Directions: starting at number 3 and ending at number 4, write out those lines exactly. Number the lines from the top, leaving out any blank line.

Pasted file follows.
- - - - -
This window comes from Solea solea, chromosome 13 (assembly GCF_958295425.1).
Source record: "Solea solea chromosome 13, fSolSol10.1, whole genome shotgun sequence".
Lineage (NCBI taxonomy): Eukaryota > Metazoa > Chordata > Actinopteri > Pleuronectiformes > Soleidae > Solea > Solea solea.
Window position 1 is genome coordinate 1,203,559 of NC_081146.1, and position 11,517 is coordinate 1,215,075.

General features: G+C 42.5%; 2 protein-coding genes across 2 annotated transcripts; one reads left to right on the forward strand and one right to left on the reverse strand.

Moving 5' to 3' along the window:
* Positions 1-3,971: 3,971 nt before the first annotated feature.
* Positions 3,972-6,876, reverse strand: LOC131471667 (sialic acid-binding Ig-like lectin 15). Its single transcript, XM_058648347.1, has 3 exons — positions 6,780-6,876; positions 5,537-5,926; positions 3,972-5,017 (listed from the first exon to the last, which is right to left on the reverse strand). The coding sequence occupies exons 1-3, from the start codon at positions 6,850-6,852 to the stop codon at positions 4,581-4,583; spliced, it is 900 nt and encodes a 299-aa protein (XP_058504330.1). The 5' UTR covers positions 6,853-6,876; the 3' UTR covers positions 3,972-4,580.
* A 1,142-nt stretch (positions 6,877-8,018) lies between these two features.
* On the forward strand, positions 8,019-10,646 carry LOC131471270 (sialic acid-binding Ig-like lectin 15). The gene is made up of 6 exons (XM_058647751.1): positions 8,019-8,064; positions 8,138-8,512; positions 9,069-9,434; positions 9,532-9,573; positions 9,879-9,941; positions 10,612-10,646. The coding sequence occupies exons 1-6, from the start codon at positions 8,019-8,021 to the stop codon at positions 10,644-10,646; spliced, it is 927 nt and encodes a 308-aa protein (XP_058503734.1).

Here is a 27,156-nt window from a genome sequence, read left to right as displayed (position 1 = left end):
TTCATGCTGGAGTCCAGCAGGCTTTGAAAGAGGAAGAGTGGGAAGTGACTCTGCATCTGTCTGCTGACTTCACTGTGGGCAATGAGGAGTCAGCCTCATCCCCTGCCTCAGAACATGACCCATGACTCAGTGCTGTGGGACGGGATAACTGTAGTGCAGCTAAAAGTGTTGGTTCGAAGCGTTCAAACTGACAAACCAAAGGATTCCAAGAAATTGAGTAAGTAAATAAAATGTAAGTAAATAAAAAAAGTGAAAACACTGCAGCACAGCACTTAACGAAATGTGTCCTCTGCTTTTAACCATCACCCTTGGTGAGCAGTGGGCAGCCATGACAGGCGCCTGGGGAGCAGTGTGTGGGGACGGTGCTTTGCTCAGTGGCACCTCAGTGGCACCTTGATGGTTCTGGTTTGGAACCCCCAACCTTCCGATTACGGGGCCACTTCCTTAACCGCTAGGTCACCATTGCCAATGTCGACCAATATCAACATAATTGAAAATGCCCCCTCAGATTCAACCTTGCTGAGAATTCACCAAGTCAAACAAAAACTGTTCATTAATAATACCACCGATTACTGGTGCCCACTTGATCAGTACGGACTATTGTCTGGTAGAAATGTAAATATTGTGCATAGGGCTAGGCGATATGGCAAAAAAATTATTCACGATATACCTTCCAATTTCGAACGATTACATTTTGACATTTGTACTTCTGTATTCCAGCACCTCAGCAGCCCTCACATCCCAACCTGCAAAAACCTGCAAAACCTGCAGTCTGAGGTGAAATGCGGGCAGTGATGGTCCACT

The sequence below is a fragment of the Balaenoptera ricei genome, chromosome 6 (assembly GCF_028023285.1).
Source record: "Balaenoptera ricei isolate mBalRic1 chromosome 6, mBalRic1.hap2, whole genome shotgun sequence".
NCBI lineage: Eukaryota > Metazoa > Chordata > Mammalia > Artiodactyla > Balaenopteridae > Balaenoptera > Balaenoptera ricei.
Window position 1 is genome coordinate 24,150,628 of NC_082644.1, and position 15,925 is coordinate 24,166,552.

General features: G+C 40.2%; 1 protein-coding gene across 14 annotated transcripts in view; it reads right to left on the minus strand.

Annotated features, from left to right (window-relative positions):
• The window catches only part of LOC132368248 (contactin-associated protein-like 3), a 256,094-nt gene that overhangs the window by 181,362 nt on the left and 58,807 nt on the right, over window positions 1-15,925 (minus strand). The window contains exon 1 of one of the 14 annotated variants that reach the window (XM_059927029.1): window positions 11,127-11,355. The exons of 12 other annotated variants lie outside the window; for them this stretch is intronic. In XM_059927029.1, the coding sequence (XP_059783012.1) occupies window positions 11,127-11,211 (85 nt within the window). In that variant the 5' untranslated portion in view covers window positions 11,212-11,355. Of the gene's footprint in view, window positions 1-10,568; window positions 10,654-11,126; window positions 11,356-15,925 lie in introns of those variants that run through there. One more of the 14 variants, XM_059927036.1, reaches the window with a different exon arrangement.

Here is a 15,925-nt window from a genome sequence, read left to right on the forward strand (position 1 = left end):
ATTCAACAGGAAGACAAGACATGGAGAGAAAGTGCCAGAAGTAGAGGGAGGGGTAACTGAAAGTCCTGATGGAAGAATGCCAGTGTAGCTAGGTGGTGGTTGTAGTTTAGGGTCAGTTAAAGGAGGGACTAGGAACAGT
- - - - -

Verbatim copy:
Lineage (NCBI taxonomy): Eukaryota > Metazoa > Chordata > Actinopteri > Pleuronectiformes > Soleidae > Solea > Solea solea.
Window position 1 is genome coordinate 1,203,559 of NC_081146.1, and position 11,517 is coordinate 1,215,075.